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But I do know what I know, and I know they go to the exact same school we go to especially in the army, and I know the guys in my company train just as much as them because they are dedicated Sniper Teams. Thats all these guys do as well. Either way, I agree military snipers are damn good. But you have to give it up for some of the SWAT guys, they are pretty damn good too.

First off, let me keep this in proper perspective. I have every confidence your unit's snipers are damn good. If they're down range getting some good work done, God bless each of them to the max. In fact, I wish I were right there with them.

Next, Sniper School is not what makes the sniper. It's only a basic indoctrination on what the job will be about. There's sooooo much more that comes after that. Your unit's snipers will readily testify to that.

Because I know your snipers are good, I would suspect at least one of them will one day screen for CAG. Keep in contact with him and, once he's made it there and has gotten onto a sniper crew there, ask him if it's the same level as he had worked at in SF. Then, when he tells you he had no earthly idea what all was involved at that Tier-1 level until he got there and saw it first hand, get back on here and tell everyone you finally understand what ole "SAWMAN" was getting at.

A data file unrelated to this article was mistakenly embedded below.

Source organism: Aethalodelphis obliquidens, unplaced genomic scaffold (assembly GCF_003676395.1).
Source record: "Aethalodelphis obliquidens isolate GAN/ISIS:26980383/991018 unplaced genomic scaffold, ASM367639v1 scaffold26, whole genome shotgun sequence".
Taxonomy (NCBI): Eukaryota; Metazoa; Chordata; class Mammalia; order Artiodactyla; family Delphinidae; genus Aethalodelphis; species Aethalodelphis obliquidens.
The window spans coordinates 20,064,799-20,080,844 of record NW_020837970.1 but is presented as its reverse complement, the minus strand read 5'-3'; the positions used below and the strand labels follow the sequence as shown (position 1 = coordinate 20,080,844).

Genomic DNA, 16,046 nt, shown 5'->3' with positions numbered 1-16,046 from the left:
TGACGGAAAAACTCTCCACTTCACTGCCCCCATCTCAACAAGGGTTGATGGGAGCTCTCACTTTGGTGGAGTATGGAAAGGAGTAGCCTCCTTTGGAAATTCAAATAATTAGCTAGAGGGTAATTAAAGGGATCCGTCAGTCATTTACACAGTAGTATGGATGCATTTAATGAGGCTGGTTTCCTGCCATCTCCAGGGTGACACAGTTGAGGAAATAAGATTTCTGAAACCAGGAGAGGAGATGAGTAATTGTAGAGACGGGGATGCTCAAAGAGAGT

Until then, I say we really don't disagree on anything. It's just that things are not known until the next level is actually achieved. There's a reason DEVGRU has a bigger budget than all the other SEAL Teams, combined! There's a reason there's a "unique" chain of command, a unique budget and a unique mission. There's a reason they screen from the best and only take very few. If the lesser level units were as good, why would Tier-1 exist? Trust me, there's good reason. Are your guys good? Yep! Will they get better if they make it to Tier-1? Absolutely.
 

KBar666

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Oh man I can see I'm going to have screen any articles I plan on posting here more closely.:doh:
 

JJOIFVET

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Dude, I know all about the Unit. Didn't mean to get your panties in a bunch. The CIF guys work off a massive budget, but I am not going to argue with you since you seem to have been there done that.
 

JJOIFVET

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Hey it is what Type A personalities do best. Pissing contests and my dick is bigger than yours. It is always fun to have a pissing contest every once in a while. I have seen guys get into fights over stupid shit like this. It makes me laugh. It is no big deal to me, because you can tell guys take pride in their work, and that is a good thing. We all still fight the same enemy.